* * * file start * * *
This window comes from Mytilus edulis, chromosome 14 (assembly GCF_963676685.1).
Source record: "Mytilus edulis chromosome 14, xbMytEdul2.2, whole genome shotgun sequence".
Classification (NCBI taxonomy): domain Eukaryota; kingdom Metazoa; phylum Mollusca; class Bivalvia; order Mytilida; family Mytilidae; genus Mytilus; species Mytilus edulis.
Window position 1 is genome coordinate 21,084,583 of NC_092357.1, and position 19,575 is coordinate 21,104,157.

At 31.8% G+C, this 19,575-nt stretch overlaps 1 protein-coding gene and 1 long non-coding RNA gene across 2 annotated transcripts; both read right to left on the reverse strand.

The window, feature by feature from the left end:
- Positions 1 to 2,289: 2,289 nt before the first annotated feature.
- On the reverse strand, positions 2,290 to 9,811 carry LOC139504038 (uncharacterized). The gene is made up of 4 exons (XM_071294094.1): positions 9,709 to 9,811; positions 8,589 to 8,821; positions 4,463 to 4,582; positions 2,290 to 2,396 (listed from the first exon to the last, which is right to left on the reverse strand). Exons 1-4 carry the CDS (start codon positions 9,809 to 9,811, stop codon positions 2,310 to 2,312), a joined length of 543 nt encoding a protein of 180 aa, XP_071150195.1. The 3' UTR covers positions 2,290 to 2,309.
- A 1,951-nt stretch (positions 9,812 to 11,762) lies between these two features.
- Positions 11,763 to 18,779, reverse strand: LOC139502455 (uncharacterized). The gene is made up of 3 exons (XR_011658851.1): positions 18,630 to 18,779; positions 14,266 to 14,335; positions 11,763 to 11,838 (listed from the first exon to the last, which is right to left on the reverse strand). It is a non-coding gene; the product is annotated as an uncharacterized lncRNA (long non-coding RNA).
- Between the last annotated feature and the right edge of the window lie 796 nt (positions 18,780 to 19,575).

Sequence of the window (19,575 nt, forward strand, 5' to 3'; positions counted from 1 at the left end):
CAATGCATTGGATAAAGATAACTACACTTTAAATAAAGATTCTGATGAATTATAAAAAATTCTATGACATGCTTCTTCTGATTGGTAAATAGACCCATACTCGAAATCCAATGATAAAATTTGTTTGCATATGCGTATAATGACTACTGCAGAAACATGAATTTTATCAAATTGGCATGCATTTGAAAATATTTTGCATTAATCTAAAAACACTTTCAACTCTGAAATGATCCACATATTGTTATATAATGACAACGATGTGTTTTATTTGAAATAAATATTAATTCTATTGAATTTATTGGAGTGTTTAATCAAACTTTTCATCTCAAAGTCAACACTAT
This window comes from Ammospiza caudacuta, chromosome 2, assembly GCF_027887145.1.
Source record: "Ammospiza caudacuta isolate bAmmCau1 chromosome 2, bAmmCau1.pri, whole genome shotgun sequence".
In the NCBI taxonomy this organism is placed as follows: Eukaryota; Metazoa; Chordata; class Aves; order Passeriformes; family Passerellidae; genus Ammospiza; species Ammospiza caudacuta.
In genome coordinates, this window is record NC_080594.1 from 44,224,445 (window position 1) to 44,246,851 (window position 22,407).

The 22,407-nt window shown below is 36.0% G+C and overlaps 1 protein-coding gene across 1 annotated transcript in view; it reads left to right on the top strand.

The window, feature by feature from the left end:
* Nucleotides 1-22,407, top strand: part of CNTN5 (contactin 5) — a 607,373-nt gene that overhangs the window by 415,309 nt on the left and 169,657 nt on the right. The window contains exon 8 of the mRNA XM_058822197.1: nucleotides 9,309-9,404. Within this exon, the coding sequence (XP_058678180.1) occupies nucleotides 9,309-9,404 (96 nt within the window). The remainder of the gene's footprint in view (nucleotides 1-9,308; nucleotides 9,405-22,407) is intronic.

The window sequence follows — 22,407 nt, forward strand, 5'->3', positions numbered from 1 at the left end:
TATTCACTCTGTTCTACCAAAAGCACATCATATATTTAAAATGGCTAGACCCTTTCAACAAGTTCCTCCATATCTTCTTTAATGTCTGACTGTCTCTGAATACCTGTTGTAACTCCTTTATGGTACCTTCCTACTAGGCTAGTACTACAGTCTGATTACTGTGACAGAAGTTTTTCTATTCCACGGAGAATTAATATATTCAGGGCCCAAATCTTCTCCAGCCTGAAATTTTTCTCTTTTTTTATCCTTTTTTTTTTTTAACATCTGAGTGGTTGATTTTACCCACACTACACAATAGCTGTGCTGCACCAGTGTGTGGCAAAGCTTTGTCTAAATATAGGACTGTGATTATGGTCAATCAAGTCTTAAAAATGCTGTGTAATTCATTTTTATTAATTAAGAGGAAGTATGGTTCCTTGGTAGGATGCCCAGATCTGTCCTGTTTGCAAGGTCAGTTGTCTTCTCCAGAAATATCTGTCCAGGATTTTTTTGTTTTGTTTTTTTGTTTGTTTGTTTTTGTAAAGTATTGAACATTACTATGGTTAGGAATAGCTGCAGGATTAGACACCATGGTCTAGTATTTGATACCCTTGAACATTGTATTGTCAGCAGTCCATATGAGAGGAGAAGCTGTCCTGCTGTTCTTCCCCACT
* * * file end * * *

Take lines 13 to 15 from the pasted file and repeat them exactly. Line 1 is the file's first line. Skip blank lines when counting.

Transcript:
CAATGCATTGGATAAAGATAACTACACTTTAAATAAAGATTCTGATGAATTATAAAAAATTCTATGACATGCTTCTTCTGATTGGTAAATAGACCCATACTCGAAATCCAATGATAAAATTTGTTTGCATATGCGTATAATGACTACTGCAGAAACATGAATTTTATCAAATTGGCATGCATTTGAAAATATTTTGCATTAATCTAAAAACACTTTCAACTCTGAAATGATCCACATATTGTTATATAATGACAACGATGTGTTTTATTTGAAATAAATATTAATTCTATTGAATTTATTGGAGTGTTTAATCAAACTTTTCATCTCAAAGTCAACACTAT
This window comes from Ammospiza caudacuta, chromosome 2, assembly GCF_027887145.1.
Source record: "Ammospiza caudacuta isolate bAmmCau1 chromosome 2, bAmmCau1.pri, whole genome shotgun sequence".